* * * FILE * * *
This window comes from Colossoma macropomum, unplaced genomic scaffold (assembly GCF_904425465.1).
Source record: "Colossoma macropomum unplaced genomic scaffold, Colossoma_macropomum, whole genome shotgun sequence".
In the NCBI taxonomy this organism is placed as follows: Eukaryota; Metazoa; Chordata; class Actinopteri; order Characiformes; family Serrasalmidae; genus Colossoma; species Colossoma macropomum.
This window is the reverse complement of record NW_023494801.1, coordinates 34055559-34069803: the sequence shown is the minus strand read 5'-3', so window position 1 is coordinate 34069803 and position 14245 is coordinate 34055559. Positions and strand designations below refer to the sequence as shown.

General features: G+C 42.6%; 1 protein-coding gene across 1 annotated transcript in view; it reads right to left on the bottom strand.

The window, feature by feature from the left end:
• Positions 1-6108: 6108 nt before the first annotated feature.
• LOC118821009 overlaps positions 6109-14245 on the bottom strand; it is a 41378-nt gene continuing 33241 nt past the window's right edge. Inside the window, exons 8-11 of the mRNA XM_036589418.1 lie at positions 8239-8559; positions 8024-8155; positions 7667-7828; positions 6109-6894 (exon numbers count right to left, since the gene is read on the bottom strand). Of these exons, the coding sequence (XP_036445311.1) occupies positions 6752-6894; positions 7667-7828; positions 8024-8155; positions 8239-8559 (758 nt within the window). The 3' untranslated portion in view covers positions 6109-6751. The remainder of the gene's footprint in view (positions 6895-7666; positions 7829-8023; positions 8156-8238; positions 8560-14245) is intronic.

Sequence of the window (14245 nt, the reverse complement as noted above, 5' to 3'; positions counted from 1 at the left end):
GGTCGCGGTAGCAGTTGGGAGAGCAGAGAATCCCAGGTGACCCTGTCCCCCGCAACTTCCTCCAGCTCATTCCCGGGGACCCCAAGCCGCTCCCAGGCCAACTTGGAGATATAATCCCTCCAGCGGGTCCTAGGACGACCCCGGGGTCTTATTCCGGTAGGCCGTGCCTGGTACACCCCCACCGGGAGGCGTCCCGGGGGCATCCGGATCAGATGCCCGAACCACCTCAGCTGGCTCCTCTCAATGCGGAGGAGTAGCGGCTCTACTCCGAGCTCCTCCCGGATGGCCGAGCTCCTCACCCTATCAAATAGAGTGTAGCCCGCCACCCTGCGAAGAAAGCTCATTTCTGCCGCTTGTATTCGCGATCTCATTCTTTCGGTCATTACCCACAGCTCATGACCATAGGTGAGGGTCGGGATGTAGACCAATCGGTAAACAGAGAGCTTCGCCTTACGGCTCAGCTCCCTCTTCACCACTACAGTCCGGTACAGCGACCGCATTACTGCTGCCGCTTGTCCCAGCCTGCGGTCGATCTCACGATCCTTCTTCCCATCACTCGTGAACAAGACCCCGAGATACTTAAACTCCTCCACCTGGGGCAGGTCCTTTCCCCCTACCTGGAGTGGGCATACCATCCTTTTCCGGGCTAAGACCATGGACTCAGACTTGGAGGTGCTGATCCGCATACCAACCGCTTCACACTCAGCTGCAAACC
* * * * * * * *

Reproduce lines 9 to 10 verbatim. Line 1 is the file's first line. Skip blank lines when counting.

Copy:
Sequence of the window (14245 nt, the reverse complement as noted above, 5' to 3'; positions counted from 1 at the left end):
GGTCGCGGTAGCAGTTGGGAGAGCAGAGAATCCCAGGTGACCCTGTCCCCCGCAACTTCCTCCAGCTCATTCCCGGGGACCCCAAGCCGCTCCCAGGCCAACTTGGAGATATAATCCCTCCAGCGGGTCCTAGGACGACCCCGGGGTCTTATTCCGGTAGGCCGTGCCTGGTACACCCCCACCGGGAGGCGTCCCGGGGGCATCCGGATCAGATGCCCGAACCACCTCAGCTGGCTCCTCTCAATGCGGAGGAGTAGCGGCTCTACTCCGAGCTCCTCCCGGATGGCCGAGCTCCTCACCCTATCAAATAGAGTGTAGCCCGCCACCCTGCGAAGAAAGCTCATTTCTGCCGCTTGTATTCGCGATCTCATTCTTTCGGTCATTACCCACAGCTCATGACCATAGGTGAGGGTCGGGATGTAGACCAATCGGTAAACAGAGAGCTTCGCCTTACGGCTCAGCTCCCTCTTCACCACTACAGTCCGGTACAGCGACCGCATTACTGCTGCCGCTTGTCCCAGCCTGCGGTCGATCTCACGATCCTTCTTCCCATCACTCGTGAACAAGACCCCGAGATACTTAAACTCCTCCACCTGGGGCAGGTCCTTTCCCCCTACCTGGAGTGGGCATACCATCCTTTTCCGGGCTAAGACCATGGACTCAGACTTGGAGGTGCTGATCCGCATACCAACCGCTTCACACTCAGCTGCAAACC